`Entropy and information are related. In classical thermodynamics the`

`relation is between what constraint you impose on the substance and`

`dQ/T. You note that it is calculated assuming constant pressure - that`

`is a constraint; another is assuming constant energy. In terms of the`

`phase space in a statistical mechanics model, this is confining the`

`system to a hypersurface in the the phase space. If you had more`

`information about the system, e.g. you knew all the molecules were`

`moving the same direction (as in a rocket exhaust) that you further`

`reduce the part of phase space and the entropy. If you knew the`

`proportions of molecular species that would reduce it further. In`

`rocket exhaust calculations the assumption of fixed species proportion`

`is often made as an approximation - it's referred to as a frozen entropy`

`calculation. If the species react that changes the size of phase space`

`and hence the Boltzmann measure of entropy.`

Brent

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On 4/15/2011 12:09 PM, Evgenii Rudnyi wrote:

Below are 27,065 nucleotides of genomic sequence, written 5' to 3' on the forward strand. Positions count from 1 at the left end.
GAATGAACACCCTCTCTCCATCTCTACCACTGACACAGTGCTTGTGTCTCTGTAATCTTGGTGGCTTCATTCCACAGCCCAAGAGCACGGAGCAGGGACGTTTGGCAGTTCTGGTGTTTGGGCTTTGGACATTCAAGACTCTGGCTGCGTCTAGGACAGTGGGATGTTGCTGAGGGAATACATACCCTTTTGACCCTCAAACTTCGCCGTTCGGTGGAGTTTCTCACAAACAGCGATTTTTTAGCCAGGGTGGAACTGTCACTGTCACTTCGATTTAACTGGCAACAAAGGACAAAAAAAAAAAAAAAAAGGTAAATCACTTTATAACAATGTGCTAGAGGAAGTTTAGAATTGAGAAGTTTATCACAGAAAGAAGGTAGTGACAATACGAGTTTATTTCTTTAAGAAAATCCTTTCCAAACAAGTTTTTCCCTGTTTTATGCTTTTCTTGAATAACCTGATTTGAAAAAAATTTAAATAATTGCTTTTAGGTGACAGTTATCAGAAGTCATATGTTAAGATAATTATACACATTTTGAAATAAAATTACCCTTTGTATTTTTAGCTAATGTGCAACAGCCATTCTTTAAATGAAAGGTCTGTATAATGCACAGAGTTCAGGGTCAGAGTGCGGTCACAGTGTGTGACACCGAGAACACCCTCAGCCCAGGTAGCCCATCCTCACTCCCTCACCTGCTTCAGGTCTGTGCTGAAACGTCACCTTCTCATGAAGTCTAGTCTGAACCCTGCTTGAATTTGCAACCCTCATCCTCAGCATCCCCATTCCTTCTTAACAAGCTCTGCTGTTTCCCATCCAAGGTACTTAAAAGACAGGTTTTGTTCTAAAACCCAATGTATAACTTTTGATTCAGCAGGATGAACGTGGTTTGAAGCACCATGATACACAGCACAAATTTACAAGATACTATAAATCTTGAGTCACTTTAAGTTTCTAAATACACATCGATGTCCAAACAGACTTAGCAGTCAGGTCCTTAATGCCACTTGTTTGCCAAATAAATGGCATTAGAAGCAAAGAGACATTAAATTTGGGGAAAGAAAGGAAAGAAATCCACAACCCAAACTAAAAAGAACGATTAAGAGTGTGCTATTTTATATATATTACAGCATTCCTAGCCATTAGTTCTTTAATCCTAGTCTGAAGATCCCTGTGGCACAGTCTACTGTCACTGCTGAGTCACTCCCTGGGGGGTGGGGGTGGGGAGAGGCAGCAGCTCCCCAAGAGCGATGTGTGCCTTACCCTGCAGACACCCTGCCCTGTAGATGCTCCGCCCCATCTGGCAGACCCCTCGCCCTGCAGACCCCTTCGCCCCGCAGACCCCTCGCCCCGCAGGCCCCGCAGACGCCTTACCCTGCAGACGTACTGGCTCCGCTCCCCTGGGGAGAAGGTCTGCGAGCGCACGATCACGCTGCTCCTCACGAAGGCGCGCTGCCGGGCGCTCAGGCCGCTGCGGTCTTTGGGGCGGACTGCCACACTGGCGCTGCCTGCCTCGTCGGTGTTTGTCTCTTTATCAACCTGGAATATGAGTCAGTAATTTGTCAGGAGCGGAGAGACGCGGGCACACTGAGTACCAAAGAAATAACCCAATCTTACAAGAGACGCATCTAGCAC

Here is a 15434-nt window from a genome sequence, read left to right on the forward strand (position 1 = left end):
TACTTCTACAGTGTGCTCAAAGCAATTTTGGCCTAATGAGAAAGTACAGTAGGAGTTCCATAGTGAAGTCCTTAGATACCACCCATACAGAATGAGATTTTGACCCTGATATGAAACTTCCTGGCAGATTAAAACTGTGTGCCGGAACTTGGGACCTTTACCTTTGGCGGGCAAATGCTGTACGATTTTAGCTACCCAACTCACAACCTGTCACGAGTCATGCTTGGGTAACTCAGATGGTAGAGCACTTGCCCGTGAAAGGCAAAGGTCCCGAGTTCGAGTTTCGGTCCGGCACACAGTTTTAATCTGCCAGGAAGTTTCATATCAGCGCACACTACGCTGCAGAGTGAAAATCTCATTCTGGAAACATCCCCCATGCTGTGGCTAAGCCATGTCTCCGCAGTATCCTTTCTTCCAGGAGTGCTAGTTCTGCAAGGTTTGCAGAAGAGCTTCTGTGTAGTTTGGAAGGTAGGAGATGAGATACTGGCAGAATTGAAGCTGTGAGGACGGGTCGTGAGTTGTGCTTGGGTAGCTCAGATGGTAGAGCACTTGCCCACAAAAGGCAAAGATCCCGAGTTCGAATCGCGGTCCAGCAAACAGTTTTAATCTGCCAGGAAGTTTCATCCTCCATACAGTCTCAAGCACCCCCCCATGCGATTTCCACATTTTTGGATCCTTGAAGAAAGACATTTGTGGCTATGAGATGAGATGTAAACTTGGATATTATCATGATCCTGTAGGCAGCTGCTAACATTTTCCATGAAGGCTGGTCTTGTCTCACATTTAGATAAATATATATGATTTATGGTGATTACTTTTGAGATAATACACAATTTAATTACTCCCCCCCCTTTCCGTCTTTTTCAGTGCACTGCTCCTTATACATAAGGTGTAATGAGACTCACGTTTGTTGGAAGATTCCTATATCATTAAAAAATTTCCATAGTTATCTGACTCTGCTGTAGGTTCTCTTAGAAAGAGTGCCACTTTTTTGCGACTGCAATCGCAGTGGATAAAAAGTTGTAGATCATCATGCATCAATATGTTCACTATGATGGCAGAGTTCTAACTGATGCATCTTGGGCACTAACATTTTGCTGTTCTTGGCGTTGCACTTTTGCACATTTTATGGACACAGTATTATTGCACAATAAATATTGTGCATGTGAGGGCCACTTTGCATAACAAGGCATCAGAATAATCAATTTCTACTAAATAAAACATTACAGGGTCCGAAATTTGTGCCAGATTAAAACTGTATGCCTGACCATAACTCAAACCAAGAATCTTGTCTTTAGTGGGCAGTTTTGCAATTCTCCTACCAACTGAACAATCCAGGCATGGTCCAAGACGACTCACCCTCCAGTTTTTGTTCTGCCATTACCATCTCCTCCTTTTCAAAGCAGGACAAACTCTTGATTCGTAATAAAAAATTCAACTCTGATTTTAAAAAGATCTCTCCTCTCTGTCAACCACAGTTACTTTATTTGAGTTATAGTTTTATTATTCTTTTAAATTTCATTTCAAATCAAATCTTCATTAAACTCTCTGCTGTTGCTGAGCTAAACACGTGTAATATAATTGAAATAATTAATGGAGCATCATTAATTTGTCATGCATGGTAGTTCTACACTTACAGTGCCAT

Colin,I used to work in chemical thermodynamics for awhile and I give youthe answer from such a viewpoint. As this is the area that I know,then my message will be a bit long and I guess it differs from theviewpoint of people in information theory.CLASSICAL THERMODYNAMICSFirst entropy has been defined in classical thermodynamics and thebest is to start with it. Basically hereThe Zeroth Law defines the temperature. "If two systems are in thermalequilibrium with a third system, then they are in thermal equilibriumwith each other".The Second Law defines the entropy. "There exist an additive statefunction such that dS >= dQ/T" (The heat Q is not a state function)The Third Law additionally defines that at zero K the change inentropy is zero for all processes that allows us to defineunambiguously the absolute entropy. Note that for the energy we alwayshave the difference only (with an exception of E = mc^2).That's it. The rest follows from above, well clearly you need also theFirst Law to define the internal energy. I mean this is enough todetermine entropy in practical applications. Please just tell meentropy of what do you want to evaluate and I will describe you how itcould be done.A nice book about classical thermodynamics is The Tragicomedy ofClassical Thermodynamics by Truesdell but please do not take it tooseriously. Everything that he writes is correct but somehow classicalthermodynamics survived until now, though I am afraid it is a bitexotic. Well, if someone needs numerical values of the entropy, thenpeople do it the usual way of classical thermodynamics.STATISTICAL THERMODYNAMICSStatistical thermodynamics was developed after the classicalthermodynamics and I guess many believe that it has completelyreplaced the classical thermodynamics. The Boltzmann equation for theentropy looks so attractive that most people are acquainted with itonly and I am afraid that they do not quite know the business withheat engines that actually were the original point for the entropy.Here let me repeat that I have written recently to this list aboutheat vs. molecular motion, as this give you an idea about thedifference between statistical and classical thermodynamics (replaceheat by classical thermodynamics and molecular motion by statistical).At the beginning, the molecules and atoms were considered as hardspheres. At this state, there was the problem as follows. We bring aglass of hot water in the room and leave it there. Eventually thetemperature of the water will be equal to the ambient temperature.According to the heat theory, the temperature in the glass will be hotagain spontaneously and it is in complete agreement with ourexperience. With molecular motion, if we consider them as hard spheresthere is a nonzero chance that the water in the glass will be hotagain. Moreover, there is a theorem (PoincarĂ© recurrence) that statesthat if we wait long enough then the temperature of the glass must behot again. No doubt, the chances are very small and time to wait isvery long, in a way this is negligible. Yet some people are happy withsuch statistical explanation, some not. Hence, it is a bit too simpleto say that molecular motion has eliminated heat at this level.INFORMATION ENTROPYShannon has defined the information entropy similar way to theBoltzmann equation for the entropy. Since them many believe thatShannon's entropy is the same as the thermodynamic entropy. In my viewthis is wrong as this is whyhttp://blog.rudnyi.ru/2010/12/entropy-and-artificial-life.htmlI believe that here everything depends on definitions and if we startwith the entropy as defined by classical thermodynamics then it hasnothing to do with information.INFORMATION AND THERMODYNAMIC ENTROPYSaid above, in my viewpoint there is meaningful research where peopletry to estimate the thermodynamic limit for the number of operations.The idea here to use kT as a reference. I remember that there was anice description on that with references inNanoelectronics and Information Technology, ed Rainer WaserI believe that somewhere in introduction but now I am not sure now. Bythe way the book is very good but I am not sure if it as such is whatyou are looking for.Evgenii On 15.04.2011 02:27 Colin Hales said the following:Hi all, I was wondering if anyone out there knows of any papers that connect computational processes to thermodynamics in some organized fashion. The sort of thing I am looking for would have statements saying cooling is ....(info/computational equivalent) pressure is ..(info/computational equivalent) temperature is .... volume is .... entropy is .... I have found a few but I think I am missing the good stuff. here's one ... Reiss, H. 'Thermodynamic-Like Transformations in Information Theory', Journal of Statistical Physics vol. 1, no. 1, 1969. 107-131. cheers colin

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